Asian pastas have a long tradition. Noodles...


Asian pastas have a long tradition. Noodles have been a staple in northern China since around AD 100. Chinese immigrants spread throughout Asia, taking the noodle with them, and local cooks soon began to add their own ingredients. Today you find noodles all over Asia, garnished in hundreds of different ways.

Asians are passionate about good quality pasta, and as the Asian population of this country has grown, so has the availability of fresh pasta. Many restaurants make their own daily; others procure it from 20 local factories. Fresh chewy rice noodles, thin flat egg noodles, water and wheat flour chow mein noodles, fresh buckwheat soba, Japanese udon , and Korean-style buckwheat noodles are readily available. Today even the ancient art of hand-throwing Chinese noodles is being practiced in L.A.


Many Chinese-Korean restaurants serve hand-pulled noodles. Just watching the chef toss, twist and pull a nondescript ball of dough into hundreds of thin strands is worth the visit. Hurry though, for this labor-intensive skill has attracted few trainees.


From our table near the kitchen entrance of Young King Restaurant, the distinctive slap of the dough hitting the wooden counter became background to our conversation. We tucked into several bowls of the gloriously chewy, silky, slightly irregular noodles no machine can duplicate. Cha chiang mein are boiled noodles topped with a rich brown sauce of bean paste, ground meat and onions; you toss the noodles with your chopsticks to mix in the sauce. Chow ma mein , a spicy red broth with shrimps, squid, sea cucumber and vegetables, is also delicious. Most restaurants serve the noodles in 8 or 9 ways; a different kind of noodle goes into chow mein, so be sure to ask which noodles on the menu are handmade.

The following restaurants all serve hand-tossed noodles.

Young King Restaurant, 3100 W. Olympic Blvd., Los Angeles, (213) 487-6154. Open daily, 11:30-9:30.

Shin Peking Chinese Restaurant, 3101 W. Olympic Blvd. (213) 381-3003/4. Open daily, 11:30-9:30.


Royal Restaurant, 1143 S. Western Ave., Los Angeles, (213) 732-4884, 732-6302. Open daily, 11:30-10.

Peking Yuen Restaurant, 3185 W. Olympic Blvd. (213) 382-3815, 736-9052. Open daily, 11:30-9:30.

“We used to make about 300 pounds of Cantonese-style egg noodles every few days but now Oriental noodles are a big industry. There’s too much competition for a small place to make its own noodles,” the young man behind the counter told me. Although they don’t make them at the restaurant anymore, the Home Cafe, a Chinatown landmark since the depression era, serves several varieties of fresh noodles.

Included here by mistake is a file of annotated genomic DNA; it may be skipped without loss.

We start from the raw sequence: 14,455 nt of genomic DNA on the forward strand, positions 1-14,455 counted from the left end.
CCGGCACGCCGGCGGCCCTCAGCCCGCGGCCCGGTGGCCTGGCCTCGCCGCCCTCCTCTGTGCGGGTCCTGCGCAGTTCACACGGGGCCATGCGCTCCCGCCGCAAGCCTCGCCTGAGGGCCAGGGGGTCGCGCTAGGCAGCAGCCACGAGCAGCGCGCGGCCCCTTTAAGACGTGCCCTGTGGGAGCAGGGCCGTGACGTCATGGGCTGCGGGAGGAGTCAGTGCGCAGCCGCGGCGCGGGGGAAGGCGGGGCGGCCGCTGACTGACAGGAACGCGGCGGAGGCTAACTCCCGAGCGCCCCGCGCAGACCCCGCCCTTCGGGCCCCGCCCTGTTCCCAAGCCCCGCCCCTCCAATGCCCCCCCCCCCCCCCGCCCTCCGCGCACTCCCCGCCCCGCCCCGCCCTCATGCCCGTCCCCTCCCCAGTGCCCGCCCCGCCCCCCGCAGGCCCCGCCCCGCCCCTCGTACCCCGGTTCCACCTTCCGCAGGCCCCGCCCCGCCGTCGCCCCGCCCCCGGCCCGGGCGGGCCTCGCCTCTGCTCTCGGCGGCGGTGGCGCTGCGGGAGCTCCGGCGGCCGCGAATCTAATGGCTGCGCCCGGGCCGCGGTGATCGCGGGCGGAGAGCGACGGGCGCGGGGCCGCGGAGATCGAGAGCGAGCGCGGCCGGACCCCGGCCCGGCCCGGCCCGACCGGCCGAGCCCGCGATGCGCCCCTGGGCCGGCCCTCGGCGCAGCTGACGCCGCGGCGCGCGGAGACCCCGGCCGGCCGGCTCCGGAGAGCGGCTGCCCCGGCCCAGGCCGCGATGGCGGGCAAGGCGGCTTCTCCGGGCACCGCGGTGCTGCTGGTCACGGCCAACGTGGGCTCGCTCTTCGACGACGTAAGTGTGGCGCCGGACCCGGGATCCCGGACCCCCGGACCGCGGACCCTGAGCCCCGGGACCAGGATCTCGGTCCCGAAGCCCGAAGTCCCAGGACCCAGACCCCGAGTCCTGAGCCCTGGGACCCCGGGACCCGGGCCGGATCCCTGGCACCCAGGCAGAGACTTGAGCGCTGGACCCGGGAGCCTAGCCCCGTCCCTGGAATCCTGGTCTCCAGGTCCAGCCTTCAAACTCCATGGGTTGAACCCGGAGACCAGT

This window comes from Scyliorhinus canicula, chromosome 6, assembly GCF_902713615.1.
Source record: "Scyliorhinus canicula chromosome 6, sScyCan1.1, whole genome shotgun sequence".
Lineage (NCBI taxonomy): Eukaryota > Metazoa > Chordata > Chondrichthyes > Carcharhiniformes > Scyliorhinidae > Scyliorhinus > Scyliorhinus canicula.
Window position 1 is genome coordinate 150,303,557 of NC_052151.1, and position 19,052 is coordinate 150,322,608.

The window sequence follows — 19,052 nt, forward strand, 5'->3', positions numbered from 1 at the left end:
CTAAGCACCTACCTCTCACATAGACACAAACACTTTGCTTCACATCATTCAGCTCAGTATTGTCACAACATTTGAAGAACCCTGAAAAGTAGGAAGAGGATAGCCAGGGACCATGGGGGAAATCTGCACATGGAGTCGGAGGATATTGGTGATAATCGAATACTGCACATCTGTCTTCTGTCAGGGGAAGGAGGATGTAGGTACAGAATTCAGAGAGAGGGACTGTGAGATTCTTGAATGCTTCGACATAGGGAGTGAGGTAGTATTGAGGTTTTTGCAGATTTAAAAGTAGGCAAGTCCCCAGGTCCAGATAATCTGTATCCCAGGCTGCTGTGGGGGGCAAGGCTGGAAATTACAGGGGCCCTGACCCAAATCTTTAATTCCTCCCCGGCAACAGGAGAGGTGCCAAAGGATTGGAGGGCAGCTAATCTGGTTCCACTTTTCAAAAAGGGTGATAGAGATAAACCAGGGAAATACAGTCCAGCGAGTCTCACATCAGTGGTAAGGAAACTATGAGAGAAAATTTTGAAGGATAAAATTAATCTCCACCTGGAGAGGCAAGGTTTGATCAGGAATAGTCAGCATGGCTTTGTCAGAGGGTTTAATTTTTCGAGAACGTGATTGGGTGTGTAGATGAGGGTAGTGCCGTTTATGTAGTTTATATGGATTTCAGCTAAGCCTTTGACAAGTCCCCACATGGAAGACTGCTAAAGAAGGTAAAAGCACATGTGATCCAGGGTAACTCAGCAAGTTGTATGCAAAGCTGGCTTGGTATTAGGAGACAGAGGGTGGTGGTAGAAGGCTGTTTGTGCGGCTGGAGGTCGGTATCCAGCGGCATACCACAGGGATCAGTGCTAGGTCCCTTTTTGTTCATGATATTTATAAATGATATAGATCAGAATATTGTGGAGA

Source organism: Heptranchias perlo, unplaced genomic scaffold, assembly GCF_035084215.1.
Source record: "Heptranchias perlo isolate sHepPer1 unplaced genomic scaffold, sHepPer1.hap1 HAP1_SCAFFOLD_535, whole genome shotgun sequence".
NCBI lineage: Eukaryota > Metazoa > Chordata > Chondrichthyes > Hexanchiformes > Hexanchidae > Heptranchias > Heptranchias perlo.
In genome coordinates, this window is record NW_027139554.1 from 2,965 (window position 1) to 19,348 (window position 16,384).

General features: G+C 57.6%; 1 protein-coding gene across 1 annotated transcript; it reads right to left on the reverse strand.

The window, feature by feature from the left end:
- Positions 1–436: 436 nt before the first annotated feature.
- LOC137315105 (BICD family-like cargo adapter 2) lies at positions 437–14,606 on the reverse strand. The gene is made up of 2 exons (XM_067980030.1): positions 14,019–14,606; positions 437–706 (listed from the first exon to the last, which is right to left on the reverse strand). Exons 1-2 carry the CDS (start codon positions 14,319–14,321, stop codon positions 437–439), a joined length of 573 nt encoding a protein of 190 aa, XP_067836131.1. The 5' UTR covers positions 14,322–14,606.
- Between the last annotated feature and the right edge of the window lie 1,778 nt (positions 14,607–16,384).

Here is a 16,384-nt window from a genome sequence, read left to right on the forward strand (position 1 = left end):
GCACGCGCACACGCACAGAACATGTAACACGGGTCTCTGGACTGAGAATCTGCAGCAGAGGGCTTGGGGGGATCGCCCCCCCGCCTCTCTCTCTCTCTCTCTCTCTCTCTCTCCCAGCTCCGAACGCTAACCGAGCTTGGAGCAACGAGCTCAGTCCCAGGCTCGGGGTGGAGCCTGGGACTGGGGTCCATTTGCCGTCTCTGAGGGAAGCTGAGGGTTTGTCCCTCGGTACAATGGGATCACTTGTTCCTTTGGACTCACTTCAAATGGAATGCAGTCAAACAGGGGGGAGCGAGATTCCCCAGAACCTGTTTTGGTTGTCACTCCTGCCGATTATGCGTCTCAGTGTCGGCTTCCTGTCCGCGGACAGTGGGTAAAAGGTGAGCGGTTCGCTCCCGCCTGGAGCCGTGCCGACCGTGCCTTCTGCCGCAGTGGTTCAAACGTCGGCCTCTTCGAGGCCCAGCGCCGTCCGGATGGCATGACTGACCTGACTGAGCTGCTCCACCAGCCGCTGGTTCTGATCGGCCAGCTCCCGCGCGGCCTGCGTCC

Each noodle type is prepared in a dozen or so different ways. You can order your chow mein noodles either stir-fried or Cantonese style--often known as “two sides brown.” Patted into the wok and browned, the noodles are then turned all together to form a pancake, crispy on the outside and tender within.


The Cafe also offers 35 varieties of soup noodles. This filling dish is inexpensive, but noodle connoisseurs know that to be just right the noodle must be eggy, fine as angel hair and somewhat chewy. A golden mound comes with just the right quantity of broth, lightly garnished perhaps with seafood or barbecue pork.

Fun, the wide chewy rice noodles, are excellent here with fried beef, braised brisket, barbecue pork, chicken or tender greens.

The Home Cafe, 859 N. Broadway (corner of College), Los Angeles, (213) 624-6956. Open 8-6 Monday-Wednesday, Friday and Saturday, and 8-4 Thursday and Sunday.

“Don’t order those to go!” the waitress said. “They get too soggy; must be eaten right away.” Since its inception, the Mandarin Deli’s famous dumplings have drawn crowds, but now a growing number of regulars have also become addicted to the other homemade noodles. There are cold noodles, noodles with special pork sauce, and the square flour noodles that go into soup. The dough is rolled out and the noodle squares cut by hand, dropped into boiling broth and garnished with vegetables, bits of meat and egg drops. (If left for several hours they will soak up all the broth.)


Other dishes use fresh factory-made egg noodles--and those you can take with you.

Mandarin Deli Restaurant, 727 N. Broadway No. 109, Los Angeles, (213) 623-6054. Open 9-11 every day but Tuesday.

Just next door to the Mandarin Deli you can sample almost 70 different noodle dishes of a very different style. The owners are Chiu Chow, Chinese who fled to Southeast Asia years ago. This explains the Vietnamese writing on the signs and the Southeast Asian influence in the food.

There are three fresh noodle styles: the flat rice noodle, the thin square-edged rice noodle and Cantonese egg noodles. Each is prepared with a long list of toppings, sauces or soups. “Beef variety rice noodle” for example, is a huge bowl of wide rice noodles garnished with sliced steak, chunks of braised beef, and chewy beef balls with little wisps of tripe. The “spicy beef rice noodle bowl” is a version with thin fresh rice noodles and a mildly spicy red sauce. The flat rice noodles are also delicious; they are fried, with a little egg scrambled in at the end.


(Don’t confuse Kim Chuy Restaurant, near the Broadway entrance to the Food Center, with the Kim Chuy Deli near the Hill Street entrance.)